Complete Illustrated Guide to Turning by Richard Raffan - Free PDF

The wood lathe is one of the oldest means of mass production, along with the potter’s wheel and metal casting. Round wooden objects so pervade our daily lives that we tend to forget that all those variations on spindles and knobs are turned.

Most turnery is now mass produced on automatic copy lathes, but almost within living memory most was done by hand on man-powered machines. In the 17th century, mechanically minded European aristocrats became the first hobby turners, working on lathes that cost more than most families earned in a year. And although small inexpensive hobby lathes were marketed through the great mail order catalogs of the early 20th century, it was not until the mid-1970s that woodturning started to become a popular retirement hobby.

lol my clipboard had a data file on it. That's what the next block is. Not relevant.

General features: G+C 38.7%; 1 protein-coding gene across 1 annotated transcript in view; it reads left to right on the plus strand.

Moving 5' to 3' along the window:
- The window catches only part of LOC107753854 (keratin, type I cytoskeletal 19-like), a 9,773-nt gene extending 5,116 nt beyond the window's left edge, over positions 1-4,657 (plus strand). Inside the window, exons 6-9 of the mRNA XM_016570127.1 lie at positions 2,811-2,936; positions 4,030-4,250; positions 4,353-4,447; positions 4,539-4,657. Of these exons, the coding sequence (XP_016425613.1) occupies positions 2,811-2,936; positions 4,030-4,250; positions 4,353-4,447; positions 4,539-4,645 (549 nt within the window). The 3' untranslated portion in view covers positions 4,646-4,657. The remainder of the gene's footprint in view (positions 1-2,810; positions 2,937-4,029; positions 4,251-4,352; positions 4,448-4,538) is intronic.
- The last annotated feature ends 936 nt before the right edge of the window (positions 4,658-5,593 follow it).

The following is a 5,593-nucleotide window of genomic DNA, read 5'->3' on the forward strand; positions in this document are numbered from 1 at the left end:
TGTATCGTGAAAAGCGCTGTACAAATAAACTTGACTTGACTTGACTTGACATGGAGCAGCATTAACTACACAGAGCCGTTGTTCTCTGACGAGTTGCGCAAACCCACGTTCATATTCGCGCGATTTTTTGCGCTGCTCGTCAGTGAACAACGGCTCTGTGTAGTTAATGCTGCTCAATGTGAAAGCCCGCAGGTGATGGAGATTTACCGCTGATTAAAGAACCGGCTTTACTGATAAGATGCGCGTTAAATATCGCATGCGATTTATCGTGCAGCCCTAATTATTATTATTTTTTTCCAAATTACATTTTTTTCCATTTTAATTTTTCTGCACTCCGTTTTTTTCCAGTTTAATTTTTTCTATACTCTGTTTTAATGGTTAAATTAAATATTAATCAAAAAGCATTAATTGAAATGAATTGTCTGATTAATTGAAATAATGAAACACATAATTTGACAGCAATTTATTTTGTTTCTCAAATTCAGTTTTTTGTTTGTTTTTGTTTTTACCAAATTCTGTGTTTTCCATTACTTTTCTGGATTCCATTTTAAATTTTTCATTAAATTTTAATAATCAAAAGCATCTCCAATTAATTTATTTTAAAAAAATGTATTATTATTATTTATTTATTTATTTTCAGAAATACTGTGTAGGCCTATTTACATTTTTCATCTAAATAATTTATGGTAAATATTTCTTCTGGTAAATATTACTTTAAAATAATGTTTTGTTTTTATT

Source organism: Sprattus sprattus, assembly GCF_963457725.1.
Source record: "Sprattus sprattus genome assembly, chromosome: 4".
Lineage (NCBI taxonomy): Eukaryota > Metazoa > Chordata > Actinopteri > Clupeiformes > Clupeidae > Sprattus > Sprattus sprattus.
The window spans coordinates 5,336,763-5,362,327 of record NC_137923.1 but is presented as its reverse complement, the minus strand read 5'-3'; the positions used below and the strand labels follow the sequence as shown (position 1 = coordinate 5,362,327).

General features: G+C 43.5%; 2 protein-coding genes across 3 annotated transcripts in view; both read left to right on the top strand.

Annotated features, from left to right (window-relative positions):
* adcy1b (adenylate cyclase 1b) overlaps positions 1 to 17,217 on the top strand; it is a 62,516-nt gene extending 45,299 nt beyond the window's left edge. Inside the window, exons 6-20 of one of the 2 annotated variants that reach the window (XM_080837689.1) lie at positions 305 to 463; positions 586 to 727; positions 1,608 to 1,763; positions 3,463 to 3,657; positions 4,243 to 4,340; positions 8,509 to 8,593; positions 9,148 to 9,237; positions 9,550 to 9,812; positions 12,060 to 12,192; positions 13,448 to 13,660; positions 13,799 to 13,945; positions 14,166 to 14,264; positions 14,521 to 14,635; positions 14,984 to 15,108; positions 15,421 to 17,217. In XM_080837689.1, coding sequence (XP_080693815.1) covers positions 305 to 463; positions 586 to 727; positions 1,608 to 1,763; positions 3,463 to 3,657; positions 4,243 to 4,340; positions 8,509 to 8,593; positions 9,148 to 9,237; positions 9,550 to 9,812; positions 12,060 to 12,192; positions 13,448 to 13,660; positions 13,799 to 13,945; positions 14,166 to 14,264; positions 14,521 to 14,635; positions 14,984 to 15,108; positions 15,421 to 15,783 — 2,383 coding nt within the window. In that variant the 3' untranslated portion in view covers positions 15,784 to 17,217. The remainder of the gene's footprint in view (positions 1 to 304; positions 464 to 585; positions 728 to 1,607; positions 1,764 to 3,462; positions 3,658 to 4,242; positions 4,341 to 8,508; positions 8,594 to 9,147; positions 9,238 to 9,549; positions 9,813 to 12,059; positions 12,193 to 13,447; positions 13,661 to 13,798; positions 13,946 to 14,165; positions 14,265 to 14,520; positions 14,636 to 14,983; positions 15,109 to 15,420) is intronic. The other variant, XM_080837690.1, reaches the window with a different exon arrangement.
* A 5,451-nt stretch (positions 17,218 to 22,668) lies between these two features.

Since the mid-1970s, interest in woodturning has increased exponentially and been transformed by a new breed of professional studio woodturner who creates one off objects rather than mass producing just a few standard items. In the 21st century, lathe-based art is working its way into art galleries. 

Much of the attraction of woodturning is the speed with which an object can be completed. Its very low establishment costs are also a factor, and the fact that raw material abounds often costing little more than your time to retrieve it. But a lathe only spins the wood.What is crafted from that spinning wood depends on the skill and vision of the individual at the lathe. This book can set you on the way to a new passion, and happy hours turning wood.

Complete Illustrated Guide to Turning by Richard Raffan - Free PDF

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